Among the many causes of conflict, the one over money ranks very high. So as your relationships evolve be attentive to how your partner handles money. You will over-time see some kind of a pattern emerging.
Patterns can be found
Spending habits always differ from person to person. One person may be unwilling to pay for things and will always want to control the flow of money. Another may be happy to let their money flow out with no careful regulation and may consistently want to consume.
Watch how your partner behaves when it is time to spend money, to pay for something or to give some money to someone? Are they tight-fisted with their money, are they careful about the cost or are they overly generous and perpetually open-handed with money?
Whether it’s you or your partner who’s the spendthrift, a difference in spending habits isn’t something to ignore because resentment and frustration can grow if one of you feels helpless in the face of the other’s habits. If you and your partner are regularly butting heads about each other’s spending habits it may simply be that you do not speak the same money language.
You may discover that your partner has a penchant for buying things on credit and think nothing of getting more and more stuff; especially if it is on a “buy now, pay later” basis. If you have different mindsets when it comes to debt, from whether it’s acceptable to always be in debt or whether you should never be in debt you must be upfront and honest about your attitude.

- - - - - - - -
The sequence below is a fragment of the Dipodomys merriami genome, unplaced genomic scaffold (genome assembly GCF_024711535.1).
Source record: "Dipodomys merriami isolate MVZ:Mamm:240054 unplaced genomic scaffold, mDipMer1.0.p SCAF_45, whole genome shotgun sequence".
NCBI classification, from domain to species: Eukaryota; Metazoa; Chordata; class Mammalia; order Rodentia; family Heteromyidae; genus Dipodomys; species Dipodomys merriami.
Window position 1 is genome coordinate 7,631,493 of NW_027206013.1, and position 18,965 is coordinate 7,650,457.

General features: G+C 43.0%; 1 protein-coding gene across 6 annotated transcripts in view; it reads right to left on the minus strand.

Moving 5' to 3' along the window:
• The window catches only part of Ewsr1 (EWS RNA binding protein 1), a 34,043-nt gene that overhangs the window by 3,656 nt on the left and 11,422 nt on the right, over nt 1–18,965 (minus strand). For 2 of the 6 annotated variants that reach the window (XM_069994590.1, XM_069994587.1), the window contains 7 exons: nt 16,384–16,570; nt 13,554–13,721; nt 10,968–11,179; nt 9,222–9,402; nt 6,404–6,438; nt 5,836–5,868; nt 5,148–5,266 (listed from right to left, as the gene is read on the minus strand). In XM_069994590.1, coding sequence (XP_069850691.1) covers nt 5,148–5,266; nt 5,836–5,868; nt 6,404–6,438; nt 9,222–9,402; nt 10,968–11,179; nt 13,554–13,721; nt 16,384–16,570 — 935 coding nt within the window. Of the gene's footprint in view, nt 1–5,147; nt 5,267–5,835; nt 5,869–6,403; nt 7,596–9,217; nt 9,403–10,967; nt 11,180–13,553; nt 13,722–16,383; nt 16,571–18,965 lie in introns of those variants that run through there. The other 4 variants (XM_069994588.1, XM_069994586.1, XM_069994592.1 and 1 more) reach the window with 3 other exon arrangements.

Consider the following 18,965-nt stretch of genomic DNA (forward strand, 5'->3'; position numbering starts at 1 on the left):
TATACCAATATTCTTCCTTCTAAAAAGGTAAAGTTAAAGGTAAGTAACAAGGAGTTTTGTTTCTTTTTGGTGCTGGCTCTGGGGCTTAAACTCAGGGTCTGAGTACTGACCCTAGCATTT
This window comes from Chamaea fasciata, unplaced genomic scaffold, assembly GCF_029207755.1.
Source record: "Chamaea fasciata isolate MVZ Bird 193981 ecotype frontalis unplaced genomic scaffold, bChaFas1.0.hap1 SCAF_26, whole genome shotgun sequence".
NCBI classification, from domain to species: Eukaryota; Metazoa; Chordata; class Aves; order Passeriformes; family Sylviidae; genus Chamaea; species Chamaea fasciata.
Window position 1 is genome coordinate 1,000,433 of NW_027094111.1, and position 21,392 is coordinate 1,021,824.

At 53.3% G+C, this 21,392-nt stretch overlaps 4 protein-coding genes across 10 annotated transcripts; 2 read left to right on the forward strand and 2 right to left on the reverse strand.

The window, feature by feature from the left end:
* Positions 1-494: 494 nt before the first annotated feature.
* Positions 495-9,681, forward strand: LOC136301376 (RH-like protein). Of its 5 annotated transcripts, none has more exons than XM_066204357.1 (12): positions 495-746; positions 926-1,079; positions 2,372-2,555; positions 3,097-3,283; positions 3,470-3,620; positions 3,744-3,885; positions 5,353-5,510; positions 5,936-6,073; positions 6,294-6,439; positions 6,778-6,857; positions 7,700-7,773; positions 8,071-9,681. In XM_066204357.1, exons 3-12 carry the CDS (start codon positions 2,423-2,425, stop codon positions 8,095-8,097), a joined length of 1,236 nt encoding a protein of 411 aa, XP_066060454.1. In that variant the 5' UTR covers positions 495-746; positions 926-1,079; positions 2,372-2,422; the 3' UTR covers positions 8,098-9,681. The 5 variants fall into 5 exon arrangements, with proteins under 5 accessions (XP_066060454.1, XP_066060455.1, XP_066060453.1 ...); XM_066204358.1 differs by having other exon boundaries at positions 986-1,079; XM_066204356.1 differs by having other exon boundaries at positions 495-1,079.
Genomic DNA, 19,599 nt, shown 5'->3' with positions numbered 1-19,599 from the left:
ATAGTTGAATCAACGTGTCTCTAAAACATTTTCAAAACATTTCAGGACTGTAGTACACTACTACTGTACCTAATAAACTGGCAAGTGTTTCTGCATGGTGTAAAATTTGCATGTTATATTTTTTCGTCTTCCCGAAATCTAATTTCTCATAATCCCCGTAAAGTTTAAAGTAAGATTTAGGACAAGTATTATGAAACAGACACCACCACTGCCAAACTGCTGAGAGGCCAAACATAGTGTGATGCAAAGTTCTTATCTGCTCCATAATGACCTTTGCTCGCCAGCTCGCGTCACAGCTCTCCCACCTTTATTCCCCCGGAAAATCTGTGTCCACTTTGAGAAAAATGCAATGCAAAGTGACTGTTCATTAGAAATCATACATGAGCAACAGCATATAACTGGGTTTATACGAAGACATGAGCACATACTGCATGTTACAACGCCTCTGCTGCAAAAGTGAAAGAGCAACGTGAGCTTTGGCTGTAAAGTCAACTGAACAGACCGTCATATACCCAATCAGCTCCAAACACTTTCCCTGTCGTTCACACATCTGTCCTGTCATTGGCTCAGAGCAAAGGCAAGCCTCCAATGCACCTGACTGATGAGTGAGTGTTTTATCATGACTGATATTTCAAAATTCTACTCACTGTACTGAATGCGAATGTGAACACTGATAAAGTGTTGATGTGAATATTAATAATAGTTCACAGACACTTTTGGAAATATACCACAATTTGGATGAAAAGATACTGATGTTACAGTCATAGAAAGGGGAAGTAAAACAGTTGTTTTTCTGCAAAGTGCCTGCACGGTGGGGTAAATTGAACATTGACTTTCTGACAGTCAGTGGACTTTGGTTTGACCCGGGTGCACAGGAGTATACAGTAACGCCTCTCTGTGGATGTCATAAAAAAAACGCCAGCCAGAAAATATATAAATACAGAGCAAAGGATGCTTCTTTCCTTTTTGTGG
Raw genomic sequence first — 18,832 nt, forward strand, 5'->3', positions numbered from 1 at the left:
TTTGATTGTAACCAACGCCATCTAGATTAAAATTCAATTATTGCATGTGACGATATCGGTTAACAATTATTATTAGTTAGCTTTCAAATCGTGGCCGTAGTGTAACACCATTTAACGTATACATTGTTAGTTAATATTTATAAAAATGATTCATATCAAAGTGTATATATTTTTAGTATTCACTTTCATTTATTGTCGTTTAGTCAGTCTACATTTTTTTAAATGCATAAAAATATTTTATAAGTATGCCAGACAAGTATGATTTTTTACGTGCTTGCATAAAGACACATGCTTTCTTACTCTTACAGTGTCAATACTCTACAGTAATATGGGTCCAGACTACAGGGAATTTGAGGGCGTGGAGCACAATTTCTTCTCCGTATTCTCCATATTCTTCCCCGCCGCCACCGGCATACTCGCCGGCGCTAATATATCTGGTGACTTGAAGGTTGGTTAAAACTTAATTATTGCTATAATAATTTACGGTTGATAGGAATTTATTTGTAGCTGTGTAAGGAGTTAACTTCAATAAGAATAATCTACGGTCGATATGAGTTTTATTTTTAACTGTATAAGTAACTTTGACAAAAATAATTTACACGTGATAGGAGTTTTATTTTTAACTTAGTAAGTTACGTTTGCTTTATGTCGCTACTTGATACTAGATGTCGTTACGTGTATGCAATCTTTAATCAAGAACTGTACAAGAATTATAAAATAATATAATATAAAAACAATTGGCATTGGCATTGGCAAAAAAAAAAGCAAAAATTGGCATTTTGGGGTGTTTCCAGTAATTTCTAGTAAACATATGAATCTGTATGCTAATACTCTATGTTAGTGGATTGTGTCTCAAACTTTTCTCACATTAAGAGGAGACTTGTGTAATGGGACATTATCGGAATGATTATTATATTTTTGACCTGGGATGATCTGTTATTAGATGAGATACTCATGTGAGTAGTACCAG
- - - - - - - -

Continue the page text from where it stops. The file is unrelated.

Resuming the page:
Lots of people just don’t pay close attention to their finances. They make a mess of their money and never get around to cleaning it up so before tension mounts, talk about it and let the other person know how you feel. Try to get the other person to see how much their debt accumulating habits are a source of strife for you.
If you can, try to help the other person reduce or eliminate their debts. If they resist and think debt is just part of how they do things, then ask yourself if you can tolerate this from them. If not…you have a decision to make.
You may find that you both of you are on the same page when it comes to spending and to borrowing but, what about saving? People don’t only have conflicting ideas about spending and borrowing – they also, often disagree about saving and what to save for because people have different assumptions about saving money.
Who is expected to be the primary saver? Is the responsibility shared? Is the savings account shared? How will decisions about spending this money be made? One person may agree to save and up-grade the car, but not the living room sofas, the appliances but not a weekend away or eating out at a restaurant. If one person appreciates a little splurge now with money that was put away over a period of time and the other one doesn’t. A conflict will arise.
If peace is to prevail and to avoid conflict, surprises and fights in the future have a good talk and decide your saving lifestyle. And if it will be together or apart? Ideally it should be the former-together!